8 October 2004
Chemosignal Unlocks Sexual Desire In Women
by Kate Melville
Breastfeeding women and their infants produce a pheromone-like chemical that increases sexual desire among other women, according to researchers at the University of Chicago. The research is reported in the latest issue of the journal Hormones and Behavior.
"This is the first report in humans of a natural social chemosignal that increases sexual motivation," said Martha McClintock, the lead researcher. Chemosignals are substances that while not necessarily perceived as odors, nonetheless have an impact on mood and menstrual cycles when absorbed through the nose.
McClintock and her team found that after being exposed to the breastfeeding compounds for two months, women with regular partners experienced a 24 percent increase in sexual desire. Women without partners experienced a 17 percent increase in sexual fantasies after exposure.
The research involved recruiting breastfeeding women, who were asked to eat a bland diet to avoid transmitting odors such as curry through the breast milk. The breastfeeding women wore pads in their nursing bras, where the saliva from their infants in addition to their own perspiration and milk was collected. They also wore pads secured by underarm shields to collect perspiration. The pads were then collected, cut into pieces and frozen. McClintock says that this procedure is effective in collecting chemosignals.
The researchers also recruited women between the ages of 18 and 35 who had not born a child. The women were divided into two groups, one group exposed to the pads with breast feeding substances, and the other group exposed to pads with potassium phosphate, a substance that mimics the concentration of the sweat and breast milk.
"Because preconceived ideas about pheromones could potentially influence their responses, study participants were blind to the hypotheses and the source of the compounds," co-researcher Natasha Spencer said. "The study was presented to the subjects as an examination of odor perception during the menstrual cycle."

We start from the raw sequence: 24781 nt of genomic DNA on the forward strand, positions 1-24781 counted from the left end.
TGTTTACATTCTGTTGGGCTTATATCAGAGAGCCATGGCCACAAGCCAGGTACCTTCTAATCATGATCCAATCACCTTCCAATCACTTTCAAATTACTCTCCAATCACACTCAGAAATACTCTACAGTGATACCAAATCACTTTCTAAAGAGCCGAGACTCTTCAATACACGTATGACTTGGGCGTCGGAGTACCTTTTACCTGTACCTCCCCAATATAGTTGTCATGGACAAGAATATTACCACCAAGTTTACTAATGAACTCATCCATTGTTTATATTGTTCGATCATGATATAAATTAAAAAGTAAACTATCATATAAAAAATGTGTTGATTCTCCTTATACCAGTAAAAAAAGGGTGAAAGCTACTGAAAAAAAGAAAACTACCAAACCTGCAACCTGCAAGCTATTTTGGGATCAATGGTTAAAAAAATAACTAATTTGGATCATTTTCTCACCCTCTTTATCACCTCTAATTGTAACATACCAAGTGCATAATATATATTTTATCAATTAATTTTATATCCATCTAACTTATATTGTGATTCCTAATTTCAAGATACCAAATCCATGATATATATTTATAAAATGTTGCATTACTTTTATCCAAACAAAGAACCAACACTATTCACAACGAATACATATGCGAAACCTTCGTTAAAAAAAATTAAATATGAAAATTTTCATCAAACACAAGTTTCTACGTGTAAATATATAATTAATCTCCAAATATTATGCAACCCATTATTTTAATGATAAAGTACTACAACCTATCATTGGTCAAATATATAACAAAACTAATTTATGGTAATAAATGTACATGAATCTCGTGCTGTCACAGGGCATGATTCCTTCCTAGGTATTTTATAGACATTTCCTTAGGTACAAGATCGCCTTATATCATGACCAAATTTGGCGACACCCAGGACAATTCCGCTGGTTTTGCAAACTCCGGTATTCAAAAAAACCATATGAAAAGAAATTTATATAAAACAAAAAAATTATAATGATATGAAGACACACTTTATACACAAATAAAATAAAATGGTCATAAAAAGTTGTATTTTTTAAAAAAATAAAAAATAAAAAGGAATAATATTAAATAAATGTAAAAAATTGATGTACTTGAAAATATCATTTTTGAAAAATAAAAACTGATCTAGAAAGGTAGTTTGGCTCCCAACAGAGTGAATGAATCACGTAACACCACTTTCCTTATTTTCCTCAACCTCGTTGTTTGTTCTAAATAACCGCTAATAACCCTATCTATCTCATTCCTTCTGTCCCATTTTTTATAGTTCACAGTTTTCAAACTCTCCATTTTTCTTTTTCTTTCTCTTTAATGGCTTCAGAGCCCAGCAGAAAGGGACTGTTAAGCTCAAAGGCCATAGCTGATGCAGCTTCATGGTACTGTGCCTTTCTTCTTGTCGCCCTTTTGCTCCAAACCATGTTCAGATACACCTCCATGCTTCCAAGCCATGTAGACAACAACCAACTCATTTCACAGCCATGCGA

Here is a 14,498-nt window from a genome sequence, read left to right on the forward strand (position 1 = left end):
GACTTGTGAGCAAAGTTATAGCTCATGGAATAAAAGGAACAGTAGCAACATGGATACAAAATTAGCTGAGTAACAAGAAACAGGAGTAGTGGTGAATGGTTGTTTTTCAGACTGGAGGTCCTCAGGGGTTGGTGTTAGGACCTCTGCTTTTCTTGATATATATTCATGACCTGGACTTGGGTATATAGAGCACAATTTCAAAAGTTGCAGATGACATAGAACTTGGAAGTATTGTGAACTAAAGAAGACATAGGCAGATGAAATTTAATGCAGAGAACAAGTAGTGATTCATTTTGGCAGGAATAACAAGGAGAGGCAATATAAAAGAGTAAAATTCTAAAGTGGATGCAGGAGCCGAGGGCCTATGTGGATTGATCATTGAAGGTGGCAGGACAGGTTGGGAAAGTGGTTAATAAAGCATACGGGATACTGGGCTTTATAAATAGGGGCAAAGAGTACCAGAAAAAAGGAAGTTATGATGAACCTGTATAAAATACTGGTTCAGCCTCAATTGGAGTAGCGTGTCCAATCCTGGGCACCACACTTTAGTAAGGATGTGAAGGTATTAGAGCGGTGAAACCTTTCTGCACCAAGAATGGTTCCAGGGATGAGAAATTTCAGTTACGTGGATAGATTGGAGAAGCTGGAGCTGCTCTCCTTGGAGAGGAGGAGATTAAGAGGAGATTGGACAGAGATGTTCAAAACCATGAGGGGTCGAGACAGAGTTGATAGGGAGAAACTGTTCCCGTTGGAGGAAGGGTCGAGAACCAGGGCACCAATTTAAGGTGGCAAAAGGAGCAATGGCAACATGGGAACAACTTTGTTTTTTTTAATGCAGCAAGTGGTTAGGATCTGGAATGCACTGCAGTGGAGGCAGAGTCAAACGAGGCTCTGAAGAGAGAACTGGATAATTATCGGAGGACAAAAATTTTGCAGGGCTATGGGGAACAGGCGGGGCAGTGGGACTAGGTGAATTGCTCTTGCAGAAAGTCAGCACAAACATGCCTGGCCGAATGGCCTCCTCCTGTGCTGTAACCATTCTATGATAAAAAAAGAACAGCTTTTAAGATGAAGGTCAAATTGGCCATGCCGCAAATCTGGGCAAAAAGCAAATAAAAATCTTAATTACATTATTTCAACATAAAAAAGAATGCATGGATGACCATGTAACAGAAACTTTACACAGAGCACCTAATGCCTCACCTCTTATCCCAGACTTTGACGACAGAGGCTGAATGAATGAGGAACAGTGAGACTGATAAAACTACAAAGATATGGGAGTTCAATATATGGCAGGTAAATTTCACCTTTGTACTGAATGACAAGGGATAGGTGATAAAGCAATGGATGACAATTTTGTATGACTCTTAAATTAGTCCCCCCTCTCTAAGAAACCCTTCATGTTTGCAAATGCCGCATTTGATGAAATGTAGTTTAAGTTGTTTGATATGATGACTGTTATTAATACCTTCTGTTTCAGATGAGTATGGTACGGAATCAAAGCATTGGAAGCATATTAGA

Participants were given a set of pads on a regular basis and asked to swipe them under their noses in the morning and at night and any other time of the day in which they may have wiped their upper lips, showered or exercised.
The women were asked to complete a daily survey with a scale indicating "the degree you felt desire today for sexual intimacy." They also recorded their sexual activity. Women without partners were also asked about their moods and reported whether they experienced "any fantasies or daydreams of a sexual or romantic nature." Among women exposed to the breastfeeding substance, "The effect became striking during the last half of the menstrual cycle after ovulation when sexual motivation normally declines," McClintock said.
The researchers say that further study is needed to determine if the chemosignals are pheromones. In order to be pheromones, researchers much show that the substances operate "in the context of normal daily interactions with breastfeeding women and their infants. Ideally, such a study would also demonstrate how these effects would have increased the evolutionary fitness of individuals who used this system of social communication during human evolution," McClintock explained. Other studies suggest that women living in early societies produced children when food resources were plentiful. The chemosignal would have been a way of encouraging other women to reproduce during those plentiful times.